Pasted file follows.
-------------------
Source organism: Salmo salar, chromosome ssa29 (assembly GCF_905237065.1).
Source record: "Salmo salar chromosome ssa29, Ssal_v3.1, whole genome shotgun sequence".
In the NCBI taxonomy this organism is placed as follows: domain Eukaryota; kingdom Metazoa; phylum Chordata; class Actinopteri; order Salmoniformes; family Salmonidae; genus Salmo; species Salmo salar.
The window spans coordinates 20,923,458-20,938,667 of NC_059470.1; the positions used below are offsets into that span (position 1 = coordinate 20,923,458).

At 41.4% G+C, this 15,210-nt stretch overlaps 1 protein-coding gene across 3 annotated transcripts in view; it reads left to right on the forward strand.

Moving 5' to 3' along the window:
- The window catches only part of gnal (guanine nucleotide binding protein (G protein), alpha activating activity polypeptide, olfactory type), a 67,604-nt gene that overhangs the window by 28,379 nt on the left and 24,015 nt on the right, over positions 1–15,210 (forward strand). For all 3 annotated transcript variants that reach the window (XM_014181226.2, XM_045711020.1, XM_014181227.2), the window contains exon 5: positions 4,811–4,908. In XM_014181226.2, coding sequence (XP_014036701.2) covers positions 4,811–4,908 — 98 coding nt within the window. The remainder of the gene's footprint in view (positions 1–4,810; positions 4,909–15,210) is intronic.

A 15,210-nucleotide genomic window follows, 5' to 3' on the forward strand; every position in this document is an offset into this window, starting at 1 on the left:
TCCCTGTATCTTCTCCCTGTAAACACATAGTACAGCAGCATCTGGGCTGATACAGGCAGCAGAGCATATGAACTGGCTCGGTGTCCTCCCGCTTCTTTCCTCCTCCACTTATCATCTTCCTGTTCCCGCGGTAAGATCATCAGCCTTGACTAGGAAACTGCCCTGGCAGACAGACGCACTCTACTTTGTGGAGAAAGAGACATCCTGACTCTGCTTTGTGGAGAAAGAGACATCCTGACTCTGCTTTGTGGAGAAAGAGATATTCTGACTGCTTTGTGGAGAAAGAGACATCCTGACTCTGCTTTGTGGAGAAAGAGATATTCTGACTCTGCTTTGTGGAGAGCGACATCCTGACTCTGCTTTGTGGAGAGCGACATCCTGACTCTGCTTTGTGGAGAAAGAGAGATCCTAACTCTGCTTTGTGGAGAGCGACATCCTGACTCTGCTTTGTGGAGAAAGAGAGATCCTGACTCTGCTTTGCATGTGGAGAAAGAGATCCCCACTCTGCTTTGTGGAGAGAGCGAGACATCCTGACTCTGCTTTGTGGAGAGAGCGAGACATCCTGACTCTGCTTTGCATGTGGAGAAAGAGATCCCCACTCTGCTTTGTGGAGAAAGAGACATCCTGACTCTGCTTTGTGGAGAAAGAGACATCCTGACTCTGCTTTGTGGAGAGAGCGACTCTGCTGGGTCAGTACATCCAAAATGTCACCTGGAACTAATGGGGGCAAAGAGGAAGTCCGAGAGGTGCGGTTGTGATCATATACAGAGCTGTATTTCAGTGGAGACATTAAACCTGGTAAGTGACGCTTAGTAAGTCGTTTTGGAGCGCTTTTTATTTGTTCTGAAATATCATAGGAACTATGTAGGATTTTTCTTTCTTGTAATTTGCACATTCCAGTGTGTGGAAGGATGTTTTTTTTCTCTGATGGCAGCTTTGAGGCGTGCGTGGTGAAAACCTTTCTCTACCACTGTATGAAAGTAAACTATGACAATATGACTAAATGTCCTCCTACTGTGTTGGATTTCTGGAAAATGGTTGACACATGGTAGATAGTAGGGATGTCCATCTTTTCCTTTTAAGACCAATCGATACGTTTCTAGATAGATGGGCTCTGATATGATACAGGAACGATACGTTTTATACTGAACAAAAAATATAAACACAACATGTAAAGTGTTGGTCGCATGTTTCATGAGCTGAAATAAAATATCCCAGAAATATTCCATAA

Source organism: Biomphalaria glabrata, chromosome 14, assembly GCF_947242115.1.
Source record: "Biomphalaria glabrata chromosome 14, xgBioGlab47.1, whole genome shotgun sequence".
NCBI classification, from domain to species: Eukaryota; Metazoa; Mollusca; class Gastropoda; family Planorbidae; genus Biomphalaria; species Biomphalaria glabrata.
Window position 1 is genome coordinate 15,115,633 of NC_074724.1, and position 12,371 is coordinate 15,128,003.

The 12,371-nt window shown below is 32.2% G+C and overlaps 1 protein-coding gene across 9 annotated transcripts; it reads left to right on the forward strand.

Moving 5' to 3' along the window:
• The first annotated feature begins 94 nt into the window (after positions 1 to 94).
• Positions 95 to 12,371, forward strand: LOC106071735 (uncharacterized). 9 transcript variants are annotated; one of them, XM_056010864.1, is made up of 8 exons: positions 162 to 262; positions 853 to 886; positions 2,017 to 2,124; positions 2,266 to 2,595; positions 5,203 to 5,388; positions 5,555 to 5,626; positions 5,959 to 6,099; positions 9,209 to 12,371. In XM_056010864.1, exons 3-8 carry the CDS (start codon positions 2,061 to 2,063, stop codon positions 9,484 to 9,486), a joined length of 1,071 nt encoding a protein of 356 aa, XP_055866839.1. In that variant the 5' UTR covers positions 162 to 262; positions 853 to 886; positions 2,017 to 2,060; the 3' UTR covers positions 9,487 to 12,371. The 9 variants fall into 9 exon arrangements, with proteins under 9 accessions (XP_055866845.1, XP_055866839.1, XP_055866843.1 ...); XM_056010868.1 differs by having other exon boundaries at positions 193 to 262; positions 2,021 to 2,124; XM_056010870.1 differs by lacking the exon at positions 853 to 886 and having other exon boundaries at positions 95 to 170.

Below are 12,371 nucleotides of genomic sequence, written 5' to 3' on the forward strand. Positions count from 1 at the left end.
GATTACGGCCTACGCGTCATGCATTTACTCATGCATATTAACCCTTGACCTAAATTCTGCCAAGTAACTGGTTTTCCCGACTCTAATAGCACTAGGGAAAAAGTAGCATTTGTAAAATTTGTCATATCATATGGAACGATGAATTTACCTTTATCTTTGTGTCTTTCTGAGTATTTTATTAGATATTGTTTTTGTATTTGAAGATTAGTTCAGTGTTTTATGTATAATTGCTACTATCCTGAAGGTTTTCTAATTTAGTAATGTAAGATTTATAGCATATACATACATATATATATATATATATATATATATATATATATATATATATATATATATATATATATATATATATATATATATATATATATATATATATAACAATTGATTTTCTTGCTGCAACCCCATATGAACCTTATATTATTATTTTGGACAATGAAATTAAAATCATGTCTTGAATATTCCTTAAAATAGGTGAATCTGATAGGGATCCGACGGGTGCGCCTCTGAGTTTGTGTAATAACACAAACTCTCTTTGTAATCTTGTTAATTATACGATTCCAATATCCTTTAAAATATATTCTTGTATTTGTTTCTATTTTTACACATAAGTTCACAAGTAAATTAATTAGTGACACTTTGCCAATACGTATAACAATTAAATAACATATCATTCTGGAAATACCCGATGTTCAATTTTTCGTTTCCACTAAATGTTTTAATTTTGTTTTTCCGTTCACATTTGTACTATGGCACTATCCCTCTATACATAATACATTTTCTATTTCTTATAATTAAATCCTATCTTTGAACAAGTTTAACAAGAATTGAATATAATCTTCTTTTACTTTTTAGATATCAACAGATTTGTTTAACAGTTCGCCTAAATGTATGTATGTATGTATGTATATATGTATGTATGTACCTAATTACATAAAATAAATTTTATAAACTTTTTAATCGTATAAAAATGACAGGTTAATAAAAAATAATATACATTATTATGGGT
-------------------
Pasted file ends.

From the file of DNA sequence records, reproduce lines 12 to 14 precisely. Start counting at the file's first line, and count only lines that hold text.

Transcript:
NCBI classification, from domain to species: Eukaryota; Metazoa; Mollusca; class Gastropoda; family Planorbidae; genus Biomphalaria; species Biomphalaria glabrata.
Window position 1 is genome coordinate 15,115,633 of NC_074724.1, and position 12,371 is coordinate 15,128,003.

The 12,371-nt window shown below is 32.2% G+C and overlaps 1 protein-coding gene across 9 annotated transcripts; it reads left to right on the forward strand.